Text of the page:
One-minute Review: Taha Hussein’s /The Call of the Curlew/

Ideally, you wouldn’t read the A.B. As-Safi translation of Taha Hussein’s masterwork, The Call of the Curlew, published by Palm Press in 1997. The edition (pictured) is riddled with typos and the English is sometimes stilted, other times confusing.

Hussein (1889-1973), “the dean of Arabic letters,” was surprisingly interested in women’s lives. His The Tree of Misery focuses on both men and women, but seems to reserve most of its care for the misery of its female characters. The Call of the Curlew is narrated entirely by Amna/Soad, a peasant and servant girl who later marries a wealthy man, a bit in the manner of a Jane Austen narrative. But Amna’s is not a happy ending.

Amna’s life story is, in a sense, quite gentle. True, her sister is murdered by their uncle near the book’s opening, and she and her mother tramp around, aimlessly, looking for work. But the world is not so hard on them: They are not raped, or robbed. People are generally good—outside, you know, of murdering women who have premarital sex.

Amna/Soad also is, in some ways, able to take control of her life—unlike the women in The Tree of Misery. So while this may not be a happy book, it is not a hopeless one.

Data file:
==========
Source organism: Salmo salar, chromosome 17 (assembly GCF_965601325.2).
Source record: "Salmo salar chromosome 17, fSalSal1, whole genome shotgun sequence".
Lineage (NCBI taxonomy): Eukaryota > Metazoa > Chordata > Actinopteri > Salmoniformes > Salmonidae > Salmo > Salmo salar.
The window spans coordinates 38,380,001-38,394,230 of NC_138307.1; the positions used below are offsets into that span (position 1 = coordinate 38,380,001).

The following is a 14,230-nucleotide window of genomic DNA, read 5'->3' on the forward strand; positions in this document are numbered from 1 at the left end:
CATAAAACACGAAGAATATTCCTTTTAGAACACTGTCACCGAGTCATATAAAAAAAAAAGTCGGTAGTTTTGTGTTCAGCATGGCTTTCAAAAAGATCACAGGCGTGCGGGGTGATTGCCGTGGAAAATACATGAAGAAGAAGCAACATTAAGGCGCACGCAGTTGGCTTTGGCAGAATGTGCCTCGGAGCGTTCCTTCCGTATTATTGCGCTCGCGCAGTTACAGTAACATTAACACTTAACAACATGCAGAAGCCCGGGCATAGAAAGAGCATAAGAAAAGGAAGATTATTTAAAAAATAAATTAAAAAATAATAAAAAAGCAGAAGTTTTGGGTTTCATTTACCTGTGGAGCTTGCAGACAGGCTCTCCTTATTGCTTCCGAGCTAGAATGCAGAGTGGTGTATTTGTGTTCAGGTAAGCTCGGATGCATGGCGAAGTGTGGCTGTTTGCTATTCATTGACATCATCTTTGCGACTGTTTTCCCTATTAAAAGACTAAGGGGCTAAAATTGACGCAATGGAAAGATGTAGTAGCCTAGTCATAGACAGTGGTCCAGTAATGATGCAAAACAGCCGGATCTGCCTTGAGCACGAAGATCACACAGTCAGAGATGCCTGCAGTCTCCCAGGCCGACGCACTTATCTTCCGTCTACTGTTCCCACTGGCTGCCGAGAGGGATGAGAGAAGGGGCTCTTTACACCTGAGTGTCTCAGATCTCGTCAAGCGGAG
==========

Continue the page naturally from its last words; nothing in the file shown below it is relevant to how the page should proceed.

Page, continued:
The book’s structure is complex: it begins by repeating a scene from the end, and switches between first- and third-person narration, depending on how much distance Amna/Soad needs from herself. It also repeats, turns back in on itself, contemplates itself. But the book is always a page-turner, as Amna is continually in trouble. And Amna is a charming, jealous, bright, greedy, wonderful protagonist.

She is also insightful:

“We told each other of our pains and misfortunes, each discovering in the other a depth of secret sadness beneath the exterior which other people know; each feeling sorry for the other or using this feeling as a way of pity for herself [a way of pitying herself?].”

In any case, read it. Even in inadequate translation, this is a vivid and interesting take on Egyptians’ lives during a time of great social change.